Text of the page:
MEDIA STATEMENT

November 11, 2021

Business leaders on the border will meet with Business Council of Australia chief executive officer Jennifer Westacott on Friday, in a virtual roundtable organised by Independent Federal Member for Indi Helen Haines.

The meeting will bring together business leaders from the Albury Wodonga community, including Mayor Kevin Poulton and Business Wodonga president Brett Drinnin, to discuss the Living on Borrowed Time discussion paper recently released by the Business Council of Australia.

The meeting will also discuss the specific challenges and opportunities for businesses on the border, and what support is needed for the region to thrive. Representatives of major employers like Vitasoy, as well as innovative start-ups will be present.

On the request of Dr Haines, Treasurer Josh Frydenberg has also recorded a video message for the event.

“This event is important for business leaders in our region to hear from someone like Jennifer Westacott, who is a leader for business across the country, but equally for the BCA to hear directly from regional businesses about their challenges and opportunities,” Dr Haines said.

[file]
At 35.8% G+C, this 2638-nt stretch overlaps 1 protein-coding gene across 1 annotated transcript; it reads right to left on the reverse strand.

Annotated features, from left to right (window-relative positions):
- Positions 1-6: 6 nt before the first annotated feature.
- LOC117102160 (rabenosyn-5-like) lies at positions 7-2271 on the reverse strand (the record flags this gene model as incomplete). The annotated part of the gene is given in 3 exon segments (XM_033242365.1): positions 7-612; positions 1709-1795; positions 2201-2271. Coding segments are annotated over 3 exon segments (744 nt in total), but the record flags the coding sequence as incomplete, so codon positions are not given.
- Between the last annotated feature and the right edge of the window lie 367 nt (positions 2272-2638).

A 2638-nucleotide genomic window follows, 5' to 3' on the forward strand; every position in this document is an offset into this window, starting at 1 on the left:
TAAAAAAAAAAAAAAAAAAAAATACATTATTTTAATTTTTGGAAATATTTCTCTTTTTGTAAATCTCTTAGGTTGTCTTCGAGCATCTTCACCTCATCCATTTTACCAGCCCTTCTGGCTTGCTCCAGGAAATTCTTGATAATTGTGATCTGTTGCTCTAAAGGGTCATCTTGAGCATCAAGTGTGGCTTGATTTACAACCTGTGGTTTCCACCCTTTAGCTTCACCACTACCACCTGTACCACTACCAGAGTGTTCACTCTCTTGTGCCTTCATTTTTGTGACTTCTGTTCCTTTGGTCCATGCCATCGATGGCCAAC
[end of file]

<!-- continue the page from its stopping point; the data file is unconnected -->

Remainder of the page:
“Our region has been hit hard by the COVID-19 pandemic, dealing with the border closure, lockdowns in two states and different sets of restrictions. Now as we look to the future, I thought it was important to set up this meeting, to share knowledge, insights and lessons, and to ensure our businesses’ needs are heard.”

“Like the BCA, I want to help create a bright future for business, and this roundtable will help to understand what they face, to celebrate their successes, and to explore the opportunities especially for regional and rural areas such as ours” she said.

Dr Haines instigated the roundtable after a meeting with Ms Westacott earlier this year.

“The BCA has been having these conversations across the nation because you can’t build a strong Australia without stronger regions. We’re here to listen, find new ideas to put Australia into the fast lane, hear firsthand the things that are working now and where there are opportunities to do more,” Ms Westacott said.

“These discussions will bring together community leaders to find a path that secures our economic future by increasing growth, creating new industries and new well-paid jobs while continuing to get the most out of our traditional economic strengths.”

The BCA is conducting meetings with key stakeholders across the country to consult on the paper and get feedback from the business community.

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